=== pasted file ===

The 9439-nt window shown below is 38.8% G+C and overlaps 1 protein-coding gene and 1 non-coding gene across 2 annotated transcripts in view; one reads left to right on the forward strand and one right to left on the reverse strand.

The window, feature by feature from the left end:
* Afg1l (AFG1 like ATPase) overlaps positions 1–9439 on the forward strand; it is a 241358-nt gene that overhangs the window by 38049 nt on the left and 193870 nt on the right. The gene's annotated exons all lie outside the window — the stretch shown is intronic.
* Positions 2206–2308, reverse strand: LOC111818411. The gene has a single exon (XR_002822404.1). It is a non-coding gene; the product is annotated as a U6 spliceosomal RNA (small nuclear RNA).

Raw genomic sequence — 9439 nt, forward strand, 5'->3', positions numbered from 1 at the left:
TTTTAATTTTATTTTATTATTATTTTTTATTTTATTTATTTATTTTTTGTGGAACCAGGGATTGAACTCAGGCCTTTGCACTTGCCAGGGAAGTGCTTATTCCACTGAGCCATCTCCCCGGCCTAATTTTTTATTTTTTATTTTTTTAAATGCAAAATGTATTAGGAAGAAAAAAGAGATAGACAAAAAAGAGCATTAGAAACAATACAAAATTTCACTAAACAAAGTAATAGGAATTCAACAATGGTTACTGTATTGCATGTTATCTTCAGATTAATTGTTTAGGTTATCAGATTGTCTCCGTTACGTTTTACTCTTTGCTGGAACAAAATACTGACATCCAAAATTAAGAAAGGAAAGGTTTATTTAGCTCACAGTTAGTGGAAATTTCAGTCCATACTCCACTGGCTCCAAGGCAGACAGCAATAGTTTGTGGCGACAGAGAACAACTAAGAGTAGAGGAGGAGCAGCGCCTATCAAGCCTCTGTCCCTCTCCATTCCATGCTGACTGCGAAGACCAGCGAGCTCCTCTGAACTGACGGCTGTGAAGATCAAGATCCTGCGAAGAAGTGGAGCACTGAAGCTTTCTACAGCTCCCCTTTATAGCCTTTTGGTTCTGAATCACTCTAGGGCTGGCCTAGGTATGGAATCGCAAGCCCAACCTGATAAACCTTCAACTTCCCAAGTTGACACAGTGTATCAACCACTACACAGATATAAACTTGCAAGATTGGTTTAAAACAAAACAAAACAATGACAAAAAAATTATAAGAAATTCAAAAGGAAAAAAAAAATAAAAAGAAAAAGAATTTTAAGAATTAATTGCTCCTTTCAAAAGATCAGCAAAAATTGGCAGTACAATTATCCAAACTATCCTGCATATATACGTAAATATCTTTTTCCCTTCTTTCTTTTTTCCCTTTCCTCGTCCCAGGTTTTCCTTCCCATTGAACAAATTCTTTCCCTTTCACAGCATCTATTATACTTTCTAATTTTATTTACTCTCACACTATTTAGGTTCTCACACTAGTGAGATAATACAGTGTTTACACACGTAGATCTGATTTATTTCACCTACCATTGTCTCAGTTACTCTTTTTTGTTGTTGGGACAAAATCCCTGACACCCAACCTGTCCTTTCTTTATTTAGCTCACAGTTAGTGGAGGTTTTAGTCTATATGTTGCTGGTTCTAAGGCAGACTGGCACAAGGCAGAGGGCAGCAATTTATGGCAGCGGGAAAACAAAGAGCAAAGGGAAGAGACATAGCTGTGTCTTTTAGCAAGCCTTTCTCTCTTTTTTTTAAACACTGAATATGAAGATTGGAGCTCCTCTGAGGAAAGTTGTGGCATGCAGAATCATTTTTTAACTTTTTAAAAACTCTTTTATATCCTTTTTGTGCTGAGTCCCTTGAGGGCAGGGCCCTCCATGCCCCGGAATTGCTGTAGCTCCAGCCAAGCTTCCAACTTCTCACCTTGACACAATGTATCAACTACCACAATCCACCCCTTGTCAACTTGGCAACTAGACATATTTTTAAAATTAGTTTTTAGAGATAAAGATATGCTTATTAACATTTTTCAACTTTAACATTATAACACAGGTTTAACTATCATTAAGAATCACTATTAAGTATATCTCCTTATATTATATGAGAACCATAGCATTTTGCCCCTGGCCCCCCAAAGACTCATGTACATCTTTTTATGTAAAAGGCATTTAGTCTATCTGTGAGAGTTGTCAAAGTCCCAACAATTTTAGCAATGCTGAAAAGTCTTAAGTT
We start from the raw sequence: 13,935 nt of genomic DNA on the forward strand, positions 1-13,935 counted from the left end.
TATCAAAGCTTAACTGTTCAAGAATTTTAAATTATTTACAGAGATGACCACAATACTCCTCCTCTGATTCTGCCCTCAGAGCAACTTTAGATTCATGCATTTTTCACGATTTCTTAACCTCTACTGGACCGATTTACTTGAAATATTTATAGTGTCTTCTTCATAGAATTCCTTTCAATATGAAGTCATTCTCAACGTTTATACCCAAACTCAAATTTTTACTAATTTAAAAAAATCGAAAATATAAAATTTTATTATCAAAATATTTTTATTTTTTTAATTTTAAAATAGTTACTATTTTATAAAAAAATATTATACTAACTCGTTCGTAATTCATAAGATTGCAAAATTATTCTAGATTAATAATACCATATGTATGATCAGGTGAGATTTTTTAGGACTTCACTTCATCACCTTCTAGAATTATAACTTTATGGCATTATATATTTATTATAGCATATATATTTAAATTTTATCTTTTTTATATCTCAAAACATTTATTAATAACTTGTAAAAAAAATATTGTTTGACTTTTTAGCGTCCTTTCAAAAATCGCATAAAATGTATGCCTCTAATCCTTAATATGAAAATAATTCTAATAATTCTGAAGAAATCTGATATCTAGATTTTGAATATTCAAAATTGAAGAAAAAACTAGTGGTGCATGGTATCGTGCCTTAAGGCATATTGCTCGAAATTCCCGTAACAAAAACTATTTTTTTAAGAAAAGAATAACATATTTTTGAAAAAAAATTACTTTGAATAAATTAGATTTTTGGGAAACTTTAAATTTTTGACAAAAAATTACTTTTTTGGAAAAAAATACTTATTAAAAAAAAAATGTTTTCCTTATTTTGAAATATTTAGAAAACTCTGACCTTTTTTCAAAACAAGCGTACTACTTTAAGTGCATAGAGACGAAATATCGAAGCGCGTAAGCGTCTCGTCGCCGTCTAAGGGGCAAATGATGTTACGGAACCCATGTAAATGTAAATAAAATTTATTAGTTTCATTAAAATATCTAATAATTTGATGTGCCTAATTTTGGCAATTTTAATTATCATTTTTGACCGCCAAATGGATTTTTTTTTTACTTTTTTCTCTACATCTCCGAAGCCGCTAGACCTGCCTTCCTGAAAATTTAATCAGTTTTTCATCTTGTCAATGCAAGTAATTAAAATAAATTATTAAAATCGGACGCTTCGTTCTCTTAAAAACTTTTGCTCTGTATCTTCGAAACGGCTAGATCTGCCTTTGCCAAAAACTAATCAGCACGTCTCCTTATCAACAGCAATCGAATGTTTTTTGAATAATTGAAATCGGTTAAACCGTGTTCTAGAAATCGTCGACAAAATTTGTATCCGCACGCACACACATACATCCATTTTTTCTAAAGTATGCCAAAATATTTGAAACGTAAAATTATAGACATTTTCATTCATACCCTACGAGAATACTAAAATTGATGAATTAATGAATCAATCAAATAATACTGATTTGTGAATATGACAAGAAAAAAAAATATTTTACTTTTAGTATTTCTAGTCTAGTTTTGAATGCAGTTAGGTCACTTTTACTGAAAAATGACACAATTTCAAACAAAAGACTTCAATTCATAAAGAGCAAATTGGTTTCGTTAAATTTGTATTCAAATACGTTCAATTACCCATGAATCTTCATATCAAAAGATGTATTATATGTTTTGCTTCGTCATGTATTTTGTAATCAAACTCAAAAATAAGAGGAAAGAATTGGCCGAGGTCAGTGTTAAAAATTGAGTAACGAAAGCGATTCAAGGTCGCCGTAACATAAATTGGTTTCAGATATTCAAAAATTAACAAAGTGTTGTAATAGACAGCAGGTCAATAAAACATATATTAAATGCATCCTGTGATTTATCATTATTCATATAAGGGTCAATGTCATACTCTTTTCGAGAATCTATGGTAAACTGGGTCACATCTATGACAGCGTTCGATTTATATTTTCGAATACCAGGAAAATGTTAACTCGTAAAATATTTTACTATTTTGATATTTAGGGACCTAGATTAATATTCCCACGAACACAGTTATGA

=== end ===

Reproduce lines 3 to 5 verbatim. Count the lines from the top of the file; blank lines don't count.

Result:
* Afg1l (AFG1 like ATPase) overlaps positions 1–9439 on the forward strand; it is a 241358-nt gene that overhangs the window by 38049 nt on the left and 193870 nt on the right. The gene's annotated exons all lie outside the window — the stretch shown is intronic.
* Positions 2206–2308, reverse strand: LOC111818411. The gene has a single exon (XR_002822404.1). It is a non-coding gene; the product is annotated as a U6 spliceosomal RNA (small nuclear RNA).

Raw genomic sequence — 9439 nt, forward strand, 5'->3', positions numbered from 1 at the left: